First use the distributive property to write #x(6x-5)=6# as #6x^2-5x=6#. Next factor the coefficient of #x^2# out on the left side to write it as #6(x^2-(5/6)x)=6#.

We can now complete the square: Take the coefficient of #x# inside the parentheses, the #-5/6#, divide it by 2 to get #-5/12#, then square that number to get #25/144#.

Next, add the #25/144# inside the parentheses on the left and compensate for that (balance the equation) by adding #6*25/144=25/24# to the right hand side:

#6(x^2-(5/6)x+25/144)=6+25/24=(144+25)/24=169/24#.

The reason this is a good idea is that this technique has made the expression inside the parentheses on the left a perfect square. This last equation can be written as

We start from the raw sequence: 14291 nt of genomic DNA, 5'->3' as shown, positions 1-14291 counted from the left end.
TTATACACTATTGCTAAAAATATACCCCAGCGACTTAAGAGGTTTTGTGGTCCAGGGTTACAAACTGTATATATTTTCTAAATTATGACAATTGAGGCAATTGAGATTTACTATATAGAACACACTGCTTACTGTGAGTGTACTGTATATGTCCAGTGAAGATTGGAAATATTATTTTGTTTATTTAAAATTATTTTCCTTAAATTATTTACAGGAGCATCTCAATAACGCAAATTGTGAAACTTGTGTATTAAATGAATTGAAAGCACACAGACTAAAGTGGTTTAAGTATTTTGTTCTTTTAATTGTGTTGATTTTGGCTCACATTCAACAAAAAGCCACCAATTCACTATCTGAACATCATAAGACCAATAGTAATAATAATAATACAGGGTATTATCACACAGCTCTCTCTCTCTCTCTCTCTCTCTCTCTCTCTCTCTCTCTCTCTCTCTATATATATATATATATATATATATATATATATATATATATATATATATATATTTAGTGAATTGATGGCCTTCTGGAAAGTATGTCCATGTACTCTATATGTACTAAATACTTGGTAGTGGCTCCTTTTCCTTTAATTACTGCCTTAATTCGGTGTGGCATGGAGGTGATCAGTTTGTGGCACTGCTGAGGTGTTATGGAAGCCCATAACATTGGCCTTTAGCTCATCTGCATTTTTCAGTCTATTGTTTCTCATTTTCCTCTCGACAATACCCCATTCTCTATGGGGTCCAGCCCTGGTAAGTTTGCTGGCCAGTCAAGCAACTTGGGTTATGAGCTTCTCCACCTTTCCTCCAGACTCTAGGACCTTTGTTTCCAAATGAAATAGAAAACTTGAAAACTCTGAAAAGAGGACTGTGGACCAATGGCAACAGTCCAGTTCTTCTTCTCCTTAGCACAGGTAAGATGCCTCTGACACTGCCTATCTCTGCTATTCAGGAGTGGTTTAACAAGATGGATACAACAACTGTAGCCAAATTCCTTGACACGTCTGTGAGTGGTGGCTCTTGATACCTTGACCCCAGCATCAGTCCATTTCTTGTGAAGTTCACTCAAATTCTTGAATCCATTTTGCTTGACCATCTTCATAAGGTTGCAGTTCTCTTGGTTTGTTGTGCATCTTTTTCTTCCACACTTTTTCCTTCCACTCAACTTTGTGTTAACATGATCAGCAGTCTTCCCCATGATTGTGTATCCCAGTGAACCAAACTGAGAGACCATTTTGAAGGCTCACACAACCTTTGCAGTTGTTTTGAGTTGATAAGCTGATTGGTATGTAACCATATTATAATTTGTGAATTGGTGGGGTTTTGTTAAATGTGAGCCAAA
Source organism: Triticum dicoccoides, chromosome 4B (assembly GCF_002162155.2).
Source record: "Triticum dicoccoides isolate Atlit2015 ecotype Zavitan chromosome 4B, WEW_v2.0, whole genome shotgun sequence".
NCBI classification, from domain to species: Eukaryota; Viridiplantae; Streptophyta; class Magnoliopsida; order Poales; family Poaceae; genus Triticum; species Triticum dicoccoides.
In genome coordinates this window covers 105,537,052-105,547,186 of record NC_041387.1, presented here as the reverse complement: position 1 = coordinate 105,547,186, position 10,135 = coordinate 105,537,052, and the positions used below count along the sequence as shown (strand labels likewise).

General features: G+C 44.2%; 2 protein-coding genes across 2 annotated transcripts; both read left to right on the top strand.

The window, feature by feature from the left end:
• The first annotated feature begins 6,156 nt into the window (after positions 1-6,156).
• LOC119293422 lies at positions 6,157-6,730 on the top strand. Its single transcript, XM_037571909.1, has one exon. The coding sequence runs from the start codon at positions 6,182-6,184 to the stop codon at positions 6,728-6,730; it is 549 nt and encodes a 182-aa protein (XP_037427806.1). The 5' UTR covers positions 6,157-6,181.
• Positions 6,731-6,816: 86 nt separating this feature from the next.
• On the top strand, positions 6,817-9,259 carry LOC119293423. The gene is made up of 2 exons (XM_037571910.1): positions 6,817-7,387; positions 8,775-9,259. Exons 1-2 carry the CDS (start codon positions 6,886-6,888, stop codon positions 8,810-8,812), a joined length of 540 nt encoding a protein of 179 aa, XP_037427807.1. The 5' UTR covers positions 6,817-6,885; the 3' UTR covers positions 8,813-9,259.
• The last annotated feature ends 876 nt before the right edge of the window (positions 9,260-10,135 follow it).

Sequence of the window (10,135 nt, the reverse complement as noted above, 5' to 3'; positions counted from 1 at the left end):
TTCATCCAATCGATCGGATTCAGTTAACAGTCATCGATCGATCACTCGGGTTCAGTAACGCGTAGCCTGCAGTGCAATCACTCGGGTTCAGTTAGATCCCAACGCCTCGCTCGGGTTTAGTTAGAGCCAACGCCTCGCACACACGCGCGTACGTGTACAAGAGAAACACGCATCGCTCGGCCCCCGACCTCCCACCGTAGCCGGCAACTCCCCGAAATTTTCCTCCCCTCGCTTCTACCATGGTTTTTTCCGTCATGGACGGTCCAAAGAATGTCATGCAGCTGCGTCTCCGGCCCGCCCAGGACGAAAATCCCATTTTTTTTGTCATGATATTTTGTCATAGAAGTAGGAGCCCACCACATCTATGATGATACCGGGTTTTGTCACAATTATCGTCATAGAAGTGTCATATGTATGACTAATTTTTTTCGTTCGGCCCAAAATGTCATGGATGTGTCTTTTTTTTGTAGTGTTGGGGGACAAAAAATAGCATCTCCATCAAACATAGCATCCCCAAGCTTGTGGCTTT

#6(x-5/12)^2=169/24# (note also the appearance of the #-5/12# again...this is no coincidence).

To finish, divide both sides by #6# to get #(x-5/12)^2=169/144# and then take the square root of both sides, allowing a #\pm# sign on the right to get #x-5/12=\pm 13/12#.

Now add #5/12# to everything to get #x=5/12 \pm 13/12#. The two solutions are #x=18/12=3/2# and #x=-8/12=-2/3#.